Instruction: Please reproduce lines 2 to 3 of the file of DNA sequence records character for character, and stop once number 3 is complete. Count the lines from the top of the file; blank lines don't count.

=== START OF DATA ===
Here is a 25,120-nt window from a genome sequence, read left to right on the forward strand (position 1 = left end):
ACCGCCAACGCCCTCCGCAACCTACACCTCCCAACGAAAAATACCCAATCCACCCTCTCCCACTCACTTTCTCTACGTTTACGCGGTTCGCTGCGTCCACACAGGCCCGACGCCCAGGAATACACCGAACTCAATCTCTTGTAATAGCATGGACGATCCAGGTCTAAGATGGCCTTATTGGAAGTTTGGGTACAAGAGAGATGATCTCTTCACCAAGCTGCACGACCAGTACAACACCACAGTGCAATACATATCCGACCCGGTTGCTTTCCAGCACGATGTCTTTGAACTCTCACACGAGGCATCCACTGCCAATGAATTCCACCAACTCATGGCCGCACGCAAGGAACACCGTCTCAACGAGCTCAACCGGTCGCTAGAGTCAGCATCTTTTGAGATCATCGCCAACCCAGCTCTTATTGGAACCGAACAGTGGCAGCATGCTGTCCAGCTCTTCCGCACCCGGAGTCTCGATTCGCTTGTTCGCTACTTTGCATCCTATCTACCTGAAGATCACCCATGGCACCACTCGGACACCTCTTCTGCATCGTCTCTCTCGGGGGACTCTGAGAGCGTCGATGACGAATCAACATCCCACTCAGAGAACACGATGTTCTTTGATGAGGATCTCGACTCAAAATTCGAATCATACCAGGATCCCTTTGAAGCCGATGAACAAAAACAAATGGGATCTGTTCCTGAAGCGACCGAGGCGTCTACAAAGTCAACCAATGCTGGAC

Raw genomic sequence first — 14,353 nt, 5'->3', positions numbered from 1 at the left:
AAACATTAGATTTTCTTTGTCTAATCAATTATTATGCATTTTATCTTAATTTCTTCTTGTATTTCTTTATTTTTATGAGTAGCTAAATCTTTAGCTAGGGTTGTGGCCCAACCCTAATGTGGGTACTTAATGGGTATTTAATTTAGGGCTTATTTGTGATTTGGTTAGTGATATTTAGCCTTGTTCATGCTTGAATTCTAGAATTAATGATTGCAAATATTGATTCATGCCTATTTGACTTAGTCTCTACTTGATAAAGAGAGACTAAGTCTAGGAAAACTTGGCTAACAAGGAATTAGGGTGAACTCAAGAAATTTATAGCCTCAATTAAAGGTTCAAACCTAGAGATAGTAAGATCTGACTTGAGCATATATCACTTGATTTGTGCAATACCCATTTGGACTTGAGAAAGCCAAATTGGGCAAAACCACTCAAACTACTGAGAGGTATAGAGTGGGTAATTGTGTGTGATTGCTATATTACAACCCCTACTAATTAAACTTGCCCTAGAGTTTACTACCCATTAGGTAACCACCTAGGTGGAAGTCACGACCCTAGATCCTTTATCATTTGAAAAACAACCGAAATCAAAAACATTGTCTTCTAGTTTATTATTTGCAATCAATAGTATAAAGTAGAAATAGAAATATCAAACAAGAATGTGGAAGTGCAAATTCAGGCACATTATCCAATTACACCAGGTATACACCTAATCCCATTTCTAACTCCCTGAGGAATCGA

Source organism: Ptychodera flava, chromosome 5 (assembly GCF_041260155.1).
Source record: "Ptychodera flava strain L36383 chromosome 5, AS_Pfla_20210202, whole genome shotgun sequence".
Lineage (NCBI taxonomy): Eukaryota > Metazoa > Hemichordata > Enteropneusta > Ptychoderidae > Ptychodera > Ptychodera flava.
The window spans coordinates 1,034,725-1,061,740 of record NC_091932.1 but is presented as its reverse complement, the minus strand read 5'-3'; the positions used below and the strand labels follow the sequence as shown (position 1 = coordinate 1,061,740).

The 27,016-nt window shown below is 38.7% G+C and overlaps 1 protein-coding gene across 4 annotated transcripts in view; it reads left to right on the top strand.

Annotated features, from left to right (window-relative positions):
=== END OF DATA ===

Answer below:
ACCGCCAACGCCCTCCGCAACCTACACCTCCCAACGAAAAATACCCAATCCACCCTCTCCCACTCACTTTCTCTACGTTTACGCGGTTCGCTGCGTCCACACAGGCCCGACGCCCAGGAATACACCGAACTCAATCTCTTGTAATAGCATGGACGATCCAGGTCTAAGATGGCCTTATTGGAAGTTTGGGTACAAGAGAGATGATCTCTTCACCAAGCTGCACGACCAGTACAACACCACAGTGCAATACATATCCGACCCGGTTGCTTTCCAGCACGATGTCTTTGAACTCTCACACGAGGCATCCACTGCCAATGAATTCCACCAACTCATGGCCGCACGCAAGGAACACCGTCTCAACGAGCTCAACCGGTCGCTAGAGTCAGCATCTTTTGAGATCATCGCCAACCCAGCTCTTATTGGAACCGAACAGTGGCAGCATGCTGTCCAGCTCTTCCGCACCCGGAGTCTCGATTCGCTTGTTCGCTACTTTGCATCCTATCTACCTGAAGATCACCCATGGCACCACTCGGACACCTCTTCTGCATCGTCTCTCTCGGGGGACTCTGAGAGCGTCGATGACGAATCAACATCCCACTCAGAGAACACGATGTTCTTTGATGAGGATCTCGACTCAAAATTCGAATCATACCAGGATCCCTTTGAAGCCGATGAACAAAAACAAATGGGATCTGTTCCTGAAGCGACCGAGGCGTCTACAAAGTCAACCAATGCTGGAC

Raw genomic sequence first — 14,353 nt, 5'->3', positions numbered from 1 at the left: